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Previous: 34.2 Invoking sed Chapter 34
The sed Stream Editor
Next: 34.4 sed Addressing Basics

34.3 Testing and Using a sed Script: checksed, runsed

All but the simplest sed scripts are often invoked from a "shell wrapper," a shell script (44.1 ) that invokes sed and also contains the editing commands that sed executes. A shell wrapper is an easy way to turn what could be a complex command line into a single-word command. The fact that sed is being used might be transparent to users of the command.

Two shell scripts that you should immediately arm yourself with are described here. Both use a shell for loop (44.16 ) to apply the same edits to any number of files. But the first just shows the changes, so you can make sure that your edits were made correctly. The second writes the edits back into the original file, making them permanent.

34.3.1 checksed

The shell script checksed automates the process of checking the edits that sed makes. It expects to find the script file, sedscr , in the current directory and applies these instructions to the input files named on the command line. The output is shown by a pager program; the default pager is more .

#! /bin/sh

for file
        echo "********** < = $file    > = sed output **********"
        sed -f $script "$file" | diff "$file" -
done | ${PAGER-more}

For example:

$ cat sedscr

$ checksed home.html new.html

********** < = home.html    > = sed output **********
< <a href="mailto:jerry@ora.com">Email it</A> or use this form:
> <a href="mailto:jpeek@jpeek.com">Email it</A> or use this form:
< Page created by: <a href="mailto:jerry@ora.com">jerry@ora.com</a>
> Page created by: <a href="mailto:jpeek@jpeek.com">jpeek@jpeek.com</a>
********** < = new.html    > = sed output **********
< <a href="mailto:jerry@ora.com">Send comments</A> to me!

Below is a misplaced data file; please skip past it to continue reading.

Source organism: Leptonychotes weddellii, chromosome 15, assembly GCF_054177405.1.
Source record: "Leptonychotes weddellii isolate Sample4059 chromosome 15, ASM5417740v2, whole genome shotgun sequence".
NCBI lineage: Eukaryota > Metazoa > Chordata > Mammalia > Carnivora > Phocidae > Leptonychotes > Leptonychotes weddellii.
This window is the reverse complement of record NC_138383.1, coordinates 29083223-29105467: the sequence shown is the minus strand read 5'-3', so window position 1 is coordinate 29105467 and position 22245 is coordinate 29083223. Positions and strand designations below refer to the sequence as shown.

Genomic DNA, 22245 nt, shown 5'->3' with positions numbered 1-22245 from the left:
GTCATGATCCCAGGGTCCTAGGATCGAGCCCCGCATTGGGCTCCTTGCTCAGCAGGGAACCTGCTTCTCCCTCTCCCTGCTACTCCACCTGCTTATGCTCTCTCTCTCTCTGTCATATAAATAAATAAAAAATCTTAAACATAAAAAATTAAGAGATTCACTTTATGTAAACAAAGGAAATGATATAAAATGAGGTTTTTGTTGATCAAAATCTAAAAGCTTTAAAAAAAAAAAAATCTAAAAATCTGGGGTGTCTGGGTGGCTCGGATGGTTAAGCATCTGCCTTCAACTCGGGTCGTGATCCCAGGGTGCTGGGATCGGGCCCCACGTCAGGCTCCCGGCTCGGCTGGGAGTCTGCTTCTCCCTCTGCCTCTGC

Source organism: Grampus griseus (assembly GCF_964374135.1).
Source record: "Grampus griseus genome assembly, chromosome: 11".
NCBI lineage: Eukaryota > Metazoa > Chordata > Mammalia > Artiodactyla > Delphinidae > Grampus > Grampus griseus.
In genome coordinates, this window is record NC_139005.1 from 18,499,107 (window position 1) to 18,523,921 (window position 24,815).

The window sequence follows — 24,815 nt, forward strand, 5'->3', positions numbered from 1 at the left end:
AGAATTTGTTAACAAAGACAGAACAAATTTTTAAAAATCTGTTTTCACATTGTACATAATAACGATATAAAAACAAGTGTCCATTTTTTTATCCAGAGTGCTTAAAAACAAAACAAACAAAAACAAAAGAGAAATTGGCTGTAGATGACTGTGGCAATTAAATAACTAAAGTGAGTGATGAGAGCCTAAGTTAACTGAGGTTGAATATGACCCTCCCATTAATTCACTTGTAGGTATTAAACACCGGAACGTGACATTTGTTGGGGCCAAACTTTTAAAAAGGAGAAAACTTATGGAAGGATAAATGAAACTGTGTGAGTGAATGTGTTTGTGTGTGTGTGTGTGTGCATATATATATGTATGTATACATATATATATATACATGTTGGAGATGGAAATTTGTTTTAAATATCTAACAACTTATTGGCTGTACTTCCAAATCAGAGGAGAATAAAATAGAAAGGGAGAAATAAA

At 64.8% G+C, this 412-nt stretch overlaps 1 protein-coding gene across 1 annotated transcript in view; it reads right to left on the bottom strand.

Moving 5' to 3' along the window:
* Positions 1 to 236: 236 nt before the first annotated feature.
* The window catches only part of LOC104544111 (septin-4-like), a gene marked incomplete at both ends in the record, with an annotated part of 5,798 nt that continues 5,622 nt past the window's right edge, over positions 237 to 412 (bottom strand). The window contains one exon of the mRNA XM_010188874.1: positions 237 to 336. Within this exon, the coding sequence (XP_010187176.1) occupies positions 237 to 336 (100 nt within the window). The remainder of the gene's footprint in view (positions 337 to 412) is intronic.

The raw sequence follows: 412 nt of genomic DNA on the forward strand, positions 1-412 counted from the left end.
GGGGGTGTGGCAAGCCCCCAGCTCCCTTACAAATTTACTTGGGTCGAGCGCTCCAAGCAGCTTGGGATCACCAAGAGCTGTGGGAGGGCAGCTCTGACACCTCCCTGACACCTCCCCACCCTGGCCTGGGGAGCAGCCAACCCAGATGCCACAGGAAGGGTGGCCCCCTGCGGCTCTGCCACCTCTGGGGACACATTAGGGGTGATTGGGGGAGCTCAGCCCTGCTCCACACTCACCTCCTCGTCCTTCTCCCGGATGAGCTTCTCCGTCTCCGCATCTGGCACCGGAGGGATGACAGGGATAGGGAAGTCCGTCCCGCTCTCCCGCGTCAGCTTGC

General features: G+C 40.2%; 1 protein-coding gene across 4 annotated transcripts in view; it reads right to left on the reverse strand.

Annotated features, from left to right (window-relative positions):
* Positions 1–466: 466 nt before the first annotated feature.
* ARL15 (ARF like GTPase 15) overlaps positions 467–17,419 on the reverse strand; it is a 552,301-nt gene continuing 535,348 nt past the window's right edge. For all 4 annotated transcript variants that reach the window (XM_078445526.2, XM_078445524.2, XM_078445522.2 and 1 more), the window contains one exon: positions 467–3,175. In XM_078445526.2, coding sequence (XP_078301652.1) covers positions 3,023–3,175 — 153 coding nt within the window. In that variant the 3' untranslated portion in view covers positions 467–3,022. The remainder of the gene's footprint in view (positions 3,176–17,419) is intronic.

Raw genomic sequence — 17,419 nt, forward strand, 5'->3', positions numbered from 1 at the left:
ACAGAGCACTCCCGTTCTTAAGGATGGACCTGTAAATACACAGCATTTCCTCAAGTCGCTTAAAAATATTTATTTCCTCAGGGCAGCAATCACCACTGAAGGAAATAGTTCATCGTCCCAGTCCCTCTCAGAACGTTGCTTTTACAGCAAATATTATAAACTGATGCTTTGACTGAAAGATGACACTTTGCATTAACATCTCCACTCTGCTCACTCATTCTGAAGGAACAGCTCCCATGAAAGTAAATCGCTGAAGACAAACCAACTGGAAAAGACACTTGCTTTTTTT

> <a href="mailto:jpeek@jpeek.com">Send comments</A> to me!

If you find that your script did not produce the results you expected, perfect the editing script and run checksed again.

34.3.2 runsed

The shell script runsed was developed to make changes to a file permanently. It applies your sedscr to an input file, creates a temporary file, then copies that file over the original. runsed has several safety checks:
  • It won't edit the sed script file (if you accidentally include sedscr on the command line),

  • It complains if you try to edit an empty file or something that isn't a file (like a directory),

  • If the sed script doesn't produce any output, runsed aborts instead of emptying your original file.

runsed only modifies a file if your sedscr made edits. So, the file's timestamp (16.5 ) won't change if the file's contents weren't changed.

Like checksed , runsed expects to find a sed script named sedscr in the directory where you want to make the edits. (Article 4.3 describes a way to keep many sed scripts.) Supply the name or names of the files to edit on the command line. Shell metacharacters (15.2 ) can be used to specify a set of files:

$ runsed *.html

runsed: editing home.html: 
runsed: done with home.html
runsed: editing new.html: 
runsed: done with new.html
runsed: all done

runsed does not protect you from imperfect editing scripts. You should use checksed first to verify your changes before actually making them permanent with runsed . (You could also modify runsed to keep backup copies of the original versions.)

- DD , JP , TOR

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